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After reading through an article on a site, I became really worried for my own server's security...

Inside a PHP file, which is later on included on all my main php pages that get showed to users, my username and password (used all over my website - server root, mysql root etc) are inserted in plain text... is there anything to worry about? can anyone read the php file (like download it and read it instead of having the server execute it)?

Is there any risk of having my username and password stolen? they are simple text fields giving values to variables.

If so, is there any solution that you would suggest? like a crypto engine? or something?

Thanks in advance!

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Related/Possible Duplicate of: Why should I prevent direct access to PHP files that do not echo anything? –  hakre Jul 5 '11 at 11:54
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Keep those files outside public directory so that they never can be viewed from the web. Also make sure the permission are set properly so that nobody on the system can view files. Finally don't store login credentials on your server, but use openID instead. A very friendly openid library is LightOpenID. –  Alfred Jul 5 '11 at 12:09

2 Answers 2

up vote 3 down vote accepted

Store your configuration file containing usernames and passwords outside of your publicly-accessible root folder.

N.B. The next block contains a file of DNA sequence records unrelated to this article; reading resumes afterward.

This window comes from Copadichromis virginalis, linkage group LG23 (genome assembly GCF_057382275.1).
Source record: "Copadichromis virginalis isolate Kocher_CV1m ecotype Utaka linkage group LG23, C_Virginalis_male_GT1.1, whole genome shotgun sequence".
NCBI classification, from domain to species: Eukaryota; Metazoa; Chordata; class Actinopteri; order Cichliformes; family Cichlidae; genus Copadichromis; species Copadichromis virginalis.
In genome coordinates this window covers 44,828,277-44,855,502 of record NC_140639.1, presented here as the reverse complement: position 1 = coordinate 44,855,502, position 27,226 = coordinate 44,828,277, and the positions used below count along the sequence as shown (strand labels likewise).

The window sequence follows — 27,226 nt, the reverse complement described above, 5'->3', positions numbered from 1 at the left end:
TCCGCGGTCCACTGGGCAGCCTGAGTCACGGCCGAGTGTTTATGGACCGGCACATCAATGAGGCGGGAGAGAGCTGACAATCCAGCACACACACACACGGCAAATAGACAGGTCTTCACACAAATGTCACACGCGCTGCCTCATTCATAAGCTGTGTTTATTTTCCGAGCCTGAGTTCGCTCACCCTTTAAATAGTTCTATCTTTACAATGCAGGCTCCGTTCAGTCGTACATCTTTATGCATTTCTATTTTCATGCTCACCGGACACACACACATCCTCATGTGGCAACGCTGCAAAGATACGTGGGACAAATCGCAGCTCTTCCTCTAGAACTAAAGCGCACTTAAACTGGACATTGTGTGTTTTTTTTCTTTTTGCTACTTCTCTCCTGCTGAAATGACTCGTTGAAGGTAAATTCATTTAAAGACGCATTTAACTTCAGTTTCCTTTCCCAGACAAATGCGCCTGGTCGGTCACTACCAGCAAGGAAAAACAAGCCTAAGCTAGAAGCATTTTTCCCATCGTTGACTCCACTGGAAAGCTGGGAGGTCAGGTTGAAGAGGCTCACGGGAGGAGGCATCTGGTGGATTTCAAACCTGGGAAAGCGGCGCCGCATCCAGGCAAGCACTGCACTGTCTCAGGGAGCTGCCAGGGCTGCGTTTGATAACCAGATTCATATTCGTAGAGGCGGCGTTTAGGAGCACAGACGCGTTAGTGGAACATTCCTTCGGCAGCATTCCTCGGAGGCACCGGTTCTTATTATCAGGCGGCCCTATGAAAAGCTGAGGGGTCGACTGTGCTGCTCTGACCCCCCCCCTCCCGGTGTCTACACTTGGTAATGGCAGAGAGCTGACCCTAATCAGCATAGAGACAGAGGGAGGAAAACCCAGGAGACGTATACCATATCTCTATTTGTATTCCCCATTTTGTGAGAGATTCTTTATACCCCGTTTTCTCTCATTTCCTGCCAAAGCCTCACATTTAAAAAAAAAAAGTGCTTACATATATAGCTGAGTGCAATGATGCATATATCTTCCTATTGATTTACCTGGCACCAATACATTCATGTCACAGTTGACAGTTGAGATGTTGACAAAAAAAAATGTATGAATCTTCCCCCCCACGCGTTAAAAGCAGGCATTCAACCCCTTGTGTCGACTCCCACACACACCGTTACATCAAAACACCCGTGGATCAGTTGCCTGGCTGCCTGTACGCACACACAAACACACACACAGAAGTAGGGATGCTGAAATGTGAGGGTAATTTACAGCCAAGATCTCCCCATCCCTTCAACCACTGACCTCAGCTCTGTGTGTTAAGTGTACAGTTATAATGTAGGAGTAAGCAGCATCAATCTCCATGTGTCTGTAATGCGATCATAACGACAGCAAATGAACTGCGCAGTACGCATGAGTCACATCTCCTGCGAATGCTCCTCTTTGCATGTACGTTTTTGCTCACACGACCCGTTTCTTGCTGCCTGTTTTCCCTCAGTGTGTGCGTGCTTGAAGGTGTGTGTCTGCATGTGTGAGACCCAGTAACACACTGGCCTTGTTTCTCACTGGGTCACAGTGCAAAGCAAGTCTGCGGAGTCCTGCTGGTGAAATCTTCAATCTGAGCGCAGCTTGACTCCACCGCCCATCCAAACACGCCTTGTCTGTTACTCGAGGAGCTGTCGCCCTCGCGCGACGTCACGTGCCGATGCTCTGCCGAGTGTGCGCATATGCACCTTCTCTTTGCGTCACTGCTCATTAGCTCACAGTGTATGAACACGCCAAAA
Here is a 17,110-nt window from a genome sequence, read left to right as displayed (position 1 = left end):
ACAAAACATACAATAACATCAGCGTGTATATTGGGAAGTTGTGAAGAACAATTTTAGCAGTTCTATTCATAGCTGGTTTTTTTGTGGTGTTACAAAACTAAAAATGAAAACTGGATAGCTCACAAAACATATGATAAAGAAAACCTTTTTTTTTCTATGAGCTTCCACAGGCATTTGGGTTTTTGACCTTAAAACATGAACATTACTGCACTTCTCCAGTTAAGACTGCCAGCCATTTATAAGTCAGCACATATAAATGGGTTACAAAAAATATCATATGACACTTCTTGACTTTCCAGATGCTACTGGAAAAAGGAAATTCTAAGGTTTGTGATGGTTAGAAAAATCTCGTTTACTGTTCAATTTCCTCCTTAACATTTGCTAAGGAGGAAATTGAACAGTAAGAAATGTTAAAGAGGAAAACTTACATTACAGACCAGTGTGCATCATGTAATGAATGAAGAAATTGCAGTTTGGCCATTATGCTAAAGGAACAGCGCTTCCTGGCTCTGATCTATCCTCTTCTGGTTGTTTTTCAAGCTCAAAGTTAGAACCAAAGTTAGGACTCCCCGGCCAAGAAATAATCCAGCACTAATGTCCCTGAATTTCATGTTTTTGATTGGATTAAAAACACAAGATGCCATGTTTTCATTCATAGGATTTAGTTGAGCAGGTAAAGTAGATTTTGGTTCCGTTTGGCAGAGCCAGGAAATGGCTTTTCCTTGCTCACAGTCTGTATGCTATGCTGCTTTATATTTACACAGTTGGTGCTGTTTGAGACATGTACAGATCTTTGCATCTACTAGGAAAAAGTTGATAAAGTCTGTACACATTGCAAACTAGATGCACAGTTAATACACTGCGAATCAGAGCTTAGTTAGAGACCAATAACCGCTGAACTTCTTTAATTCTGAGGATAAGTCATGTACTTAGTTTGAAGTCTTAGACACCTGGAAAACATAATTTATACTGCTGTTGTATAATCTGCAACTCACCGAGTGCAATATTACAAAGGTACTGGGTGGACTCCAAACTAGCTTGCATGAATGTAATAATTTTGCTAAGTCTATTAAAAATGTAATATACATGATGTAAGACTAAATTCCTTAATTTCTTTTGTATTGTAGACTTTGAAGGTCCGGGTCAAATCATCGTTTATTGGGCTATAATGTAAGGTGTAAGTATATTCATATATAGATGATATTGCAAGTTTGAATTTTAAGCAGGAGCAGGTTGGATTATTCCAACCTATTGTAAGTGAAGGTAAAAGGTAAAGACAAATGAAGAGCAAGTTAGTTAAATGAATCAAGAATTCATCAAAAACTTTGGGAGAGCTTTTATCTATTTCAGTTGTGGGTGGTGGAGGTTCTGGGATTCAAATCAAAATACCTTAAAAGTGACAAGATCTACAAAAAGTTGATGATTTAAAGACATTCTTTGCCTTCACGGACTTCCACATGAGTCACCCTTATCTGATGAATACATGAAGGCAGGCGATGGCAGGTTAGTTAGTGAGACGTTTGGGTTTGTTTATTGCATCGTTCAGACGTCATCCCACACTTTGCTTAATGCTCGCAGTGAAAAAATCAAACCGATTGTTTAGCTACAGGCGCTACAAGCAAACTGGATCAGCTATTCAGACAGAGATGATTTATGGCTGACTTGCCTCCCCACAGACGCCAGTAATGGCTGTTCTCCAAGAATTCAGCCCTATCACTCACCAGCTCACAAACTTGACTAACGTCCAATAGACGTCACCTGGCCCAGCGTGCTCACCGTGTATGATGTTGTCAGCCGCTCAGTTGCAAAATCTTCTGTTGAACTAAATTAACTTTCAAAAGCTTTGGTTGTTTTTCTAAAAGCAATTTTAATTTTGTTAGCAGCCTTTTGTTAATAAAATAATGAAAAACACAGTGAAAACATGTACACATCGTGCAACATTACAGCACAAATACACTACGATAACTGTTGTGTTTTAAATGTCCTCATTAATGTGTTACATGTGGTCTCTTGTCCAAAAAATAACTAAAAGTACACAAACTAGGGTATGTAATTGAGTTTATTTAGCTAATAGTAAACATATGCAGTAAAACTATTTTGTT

For example, if your root folder is /home/username/public_html/ then store the config file in /home/username/.

You can still include the config file in your PHP scripts running in public_html but should anything go awry (i.e. your web server starts printing PHP script contents rather than processing scripts) then your usernames and passwords should still be safe.

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thank you, i will try this. also, what should i do to keep overhead down? like i have one page:foo.php which includes the mysql connection page:connect.php from system root, which then includes credentials.php from the 'credentials' folder? is that ok? like system resources-ok? –  Andrei Chirtes Jul 5 '11 at 13:00
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I don't see why it wouldn't be; one file including another. –  Martin Bean Jul 5 '11 at 13:41
    
ok,thanks! I will implement it and hope it'll go well. The overhead I was talking about was the idea that on one request, 3 files are accessed. I read somewhere that bigger files are preferable over small multiple files on one user request. anyway, thanks for everything! –  Andrei Chirtes Jul 5 '11 at 13:57
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Multiple requests do have a larger overhead that requesting one big file, but the differences are absolutely minimal; we're talking thousands of a second, maybe less. –  Martin Bean Jul 5 '11 at 14:24
    
great! thanks again! :) –  Andrei Chirtes Jul 5 '11 at 15:14
  1. Store the file outside the web root
  2. Set up the proper file permissions, so the other users can't use it.
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